1. Create a new variable called sum_old_and_married. It will hold the value that is the total number of elderly and married users across all platforms.
  2. Use the reduce() function that takes two arguments. In this case, the second argument, old_and_married, is an array of integers, and the first argument takes in the operator to be used on each element of that array. We tell the function to go through all values in old_and_married and sum them up. We could also supply an initial integer to start summing up from. Just add ;init = some_value before the end of the ending parenthesis. It would then look like this: reduce(+, old_and_married; init = 0).
  3. Return the single, desired value.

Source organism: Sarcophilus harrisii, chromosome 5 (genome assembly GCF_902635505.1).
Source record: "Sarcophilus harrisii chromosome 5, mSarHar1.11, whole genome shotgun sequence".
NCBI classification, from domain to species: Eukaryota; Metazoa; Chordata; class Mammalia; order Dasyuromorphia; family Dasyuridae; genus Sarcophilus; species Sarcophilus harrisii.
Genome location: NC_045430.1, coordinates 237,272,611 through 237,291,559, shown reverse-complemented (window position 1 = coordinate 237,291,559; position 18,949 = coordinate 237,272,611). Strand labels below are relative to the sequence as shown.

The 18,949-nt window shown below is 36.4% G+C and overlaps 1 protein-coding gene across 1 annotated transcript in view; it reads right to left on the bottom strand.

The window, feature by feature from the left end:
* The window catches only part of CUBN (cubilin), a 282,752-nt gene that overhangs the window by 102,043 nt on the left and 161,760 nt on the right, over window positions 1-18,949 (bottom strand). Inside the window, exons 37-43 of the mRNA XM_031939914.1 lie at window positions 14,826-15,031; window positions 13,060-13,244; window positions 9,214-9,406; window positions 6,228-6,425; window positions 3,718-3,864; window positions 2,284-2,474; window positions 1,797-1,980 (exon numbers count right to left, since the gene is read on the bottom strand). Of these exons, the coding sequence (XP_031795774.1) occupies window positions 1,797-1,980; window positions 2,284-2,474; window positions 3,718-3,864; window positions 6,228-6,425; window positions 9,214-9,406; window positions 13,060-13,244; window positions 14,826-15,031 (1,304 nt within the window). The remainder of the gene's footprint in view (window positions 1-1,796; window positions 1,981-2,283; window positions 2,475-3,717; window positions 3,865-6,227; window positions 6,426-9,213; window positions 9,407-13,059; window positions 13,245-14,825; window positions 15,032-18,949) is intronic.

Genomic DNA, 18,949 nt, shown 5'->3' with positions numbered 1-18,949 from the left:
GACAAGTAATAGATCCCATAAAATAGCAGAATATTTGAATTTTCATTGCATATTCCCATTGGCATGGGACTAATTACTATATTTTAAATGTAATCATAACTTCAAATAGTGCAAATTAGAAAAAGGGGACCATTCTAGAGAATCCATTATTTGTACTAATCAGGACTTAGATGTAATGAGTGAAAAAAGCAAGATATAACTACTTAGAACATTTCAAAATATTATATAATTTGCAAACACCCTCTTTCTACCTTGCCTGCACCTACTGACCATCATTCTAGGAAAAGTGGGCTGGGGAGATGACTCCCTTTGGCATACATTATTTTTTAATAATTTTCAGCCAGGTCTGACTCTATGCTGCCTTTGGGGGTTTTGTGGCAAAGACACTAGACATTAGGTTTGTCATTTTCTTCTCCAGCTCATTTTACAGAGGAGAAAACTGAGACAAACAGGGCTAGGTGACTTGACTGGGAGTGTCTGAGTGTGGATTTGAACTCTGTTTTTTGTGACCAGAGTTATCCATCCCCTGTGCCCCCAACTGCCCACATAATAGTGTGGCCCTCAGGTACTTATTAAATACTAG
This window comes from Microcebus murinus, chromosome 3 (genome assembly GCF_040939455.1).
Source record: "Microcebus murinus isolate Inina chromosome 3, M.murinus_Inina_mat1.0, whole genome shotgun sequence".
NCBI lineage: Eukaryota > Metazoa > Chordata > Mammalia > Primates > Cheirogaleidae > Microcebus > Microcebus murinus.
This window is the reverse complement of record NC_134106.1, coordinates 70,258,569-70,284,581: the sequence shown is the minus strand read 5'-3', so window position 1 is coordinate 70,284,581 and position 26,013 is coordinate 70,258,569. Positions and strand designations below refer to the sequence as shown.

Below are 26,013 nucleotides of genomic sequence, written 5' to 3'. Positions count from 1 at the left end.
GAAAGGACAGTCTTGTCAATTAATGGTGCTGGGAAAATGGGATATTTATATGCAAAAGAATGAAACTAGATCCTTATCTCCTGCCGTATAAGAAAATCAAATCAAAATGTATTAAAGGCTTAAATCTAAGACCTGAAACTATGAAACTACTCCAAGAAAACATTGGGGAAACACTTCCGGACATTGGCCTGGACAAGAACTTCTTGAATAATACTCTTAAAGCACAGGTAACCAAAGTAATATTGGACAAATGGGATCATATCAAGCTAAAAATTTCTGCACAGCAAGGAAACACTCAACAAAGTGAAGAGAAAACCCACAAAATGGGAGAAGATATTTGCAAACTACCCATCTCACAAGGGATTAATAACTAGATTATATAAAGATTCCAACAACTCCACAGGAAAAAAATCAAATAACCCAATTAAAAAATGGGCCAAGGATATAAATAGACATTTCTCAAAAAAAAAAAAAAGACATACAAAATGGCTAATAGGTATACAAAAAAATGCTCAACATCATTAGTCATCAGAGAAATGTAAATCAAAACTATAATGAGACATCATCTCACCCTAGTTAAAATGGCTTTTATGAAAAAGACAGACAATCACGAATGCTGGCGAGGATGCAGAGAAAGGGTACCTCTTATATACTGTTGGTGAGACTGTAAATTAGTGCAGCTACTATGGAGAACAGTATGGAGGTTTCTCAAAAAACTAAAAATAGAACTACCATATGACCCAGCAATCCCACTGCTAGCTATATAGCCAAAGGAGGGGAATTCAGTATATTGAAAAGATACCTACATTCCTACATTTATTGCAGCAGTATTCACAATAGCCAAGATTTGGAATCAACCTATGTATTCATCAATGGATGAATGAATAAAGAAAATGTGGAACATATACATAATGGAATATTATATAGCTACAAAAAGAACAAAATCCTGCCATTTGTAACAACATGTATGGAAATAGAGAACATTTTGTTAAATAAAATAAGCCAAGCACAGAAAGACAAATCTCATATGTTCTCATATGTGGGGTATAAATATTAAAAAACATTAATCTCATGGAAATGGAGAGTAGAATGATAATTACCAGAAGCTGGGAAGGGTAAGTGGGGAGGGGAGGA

It should be noted that reduce() works left to right. If we want to apply the operation from the right, then we can use foldr(). Also, non-associative operators like - should be used with great consideration. We can confirm from the following code snippets that the outputs are wildly different:

# Will give (((2 - 4) - 6) - (-10)) = 2
print(reduce(-, [2, 4, 6, -10]), "\n")
# Will give (2 - (4 - (6 - (-10)) = 14
print(foldr(-, [2, 4, 6, -10]))
Exercise caution when using reduce()

The final function

Let's look at the code below:

function find_total_married_and_old(data)
old_users = filter(x -> x.target === "old", data)
old_and_married = map(x -> x.total - x.married, old_users)